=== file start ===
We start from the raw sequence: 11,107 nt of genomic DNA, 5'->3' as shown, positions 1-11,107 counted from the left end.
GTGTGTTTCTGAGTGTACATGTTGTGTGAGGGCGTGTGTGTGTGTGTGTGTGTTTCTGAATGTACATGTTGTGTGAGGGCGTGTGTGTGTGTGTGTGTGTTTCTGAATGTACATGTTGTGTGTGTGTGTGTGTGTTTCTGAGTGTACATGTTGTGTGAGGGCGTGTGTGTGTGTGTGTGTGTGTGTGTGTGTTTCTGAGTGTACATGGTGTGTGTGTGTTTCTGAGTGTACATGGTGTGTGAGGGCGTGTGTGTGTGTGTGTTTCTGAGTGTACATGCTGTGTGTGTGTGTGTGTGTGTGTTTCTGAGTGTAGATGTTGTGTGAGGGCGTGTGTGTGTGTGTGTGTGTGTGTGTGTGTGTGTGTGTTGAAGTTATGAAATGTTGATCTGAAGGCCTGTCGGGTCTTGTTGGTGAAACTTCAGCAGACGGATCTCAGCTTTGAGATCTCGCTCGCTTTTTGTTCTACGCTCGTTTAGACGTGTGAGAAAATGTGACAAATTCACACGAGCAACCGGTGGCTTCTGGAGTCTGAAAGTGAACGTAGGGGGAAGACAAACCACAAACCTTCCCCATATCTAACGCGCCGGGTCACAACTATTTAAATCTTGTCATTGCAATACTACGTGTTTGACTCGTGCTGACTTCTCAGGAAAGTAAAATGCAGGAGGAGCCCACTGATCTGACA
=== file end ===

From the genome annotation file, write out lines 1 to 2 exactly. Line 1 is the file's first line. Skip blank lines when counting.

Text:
We start from the raw sequence: 11,107 nt of genomic DNA, 5'->3' as shown, positions 1-11,107 counted from the left end.
GTGTGTTTCTGAGTGTACATGTTGTGTGAGGGCGTGTGTGTGTGTGTGTGTGTTTCTGAATGTACATGTTGTGTGAGGGCGTGTGTGTGTGTGTGTGTGTTTCTGAATGTACATGTTGTGTGTGTGTGTGTGTGTTTCTGAGTGTACATGTTGTGTGAGGGCGTGTGTGTGTGTGTGTGTGTGTGTGTGTGTTTCTGAGTGTACATGGTGTGTGTGTGTTTCTGAGTGTACATGGTGTGTGAGGGCGTGTGTGTGTGTGTGTTTCTGAGTGTACATGCTGTGTGTGTGTGTGTGTGTGTGTTTCTGAGTGTAGATGTTGTGTGAGGGCGTGTGTGTGTGTGTGTGTGTGTGTGTGTGTGTGTGTGTTGAAGTTATGAAATGTTGATCTGAAGGCCTGTCGGGTCTTGTTGGTGAAACTTCAGCAGACGGATCTCAGCTTTGAGATCTCGCTCGCTTTTTGTTCTACGCTCGTTTAGACGTGTGAGAAAATGTGACAAATTCACACGAGCAACCGGTGGCTTCTGGAGTCTGAAAGTGAACGTAGGGGGAAGACAAACCACAAACCTTCCCCATATCTAACGCGCCGGGTCACAACTATTTAAATCTTGTCATTGCAATACTACGTGTTTGACTCGTGCTGACTTCTCAGGAAAGTAAAATGCAGGAGGAGCCCACTGATCTGACA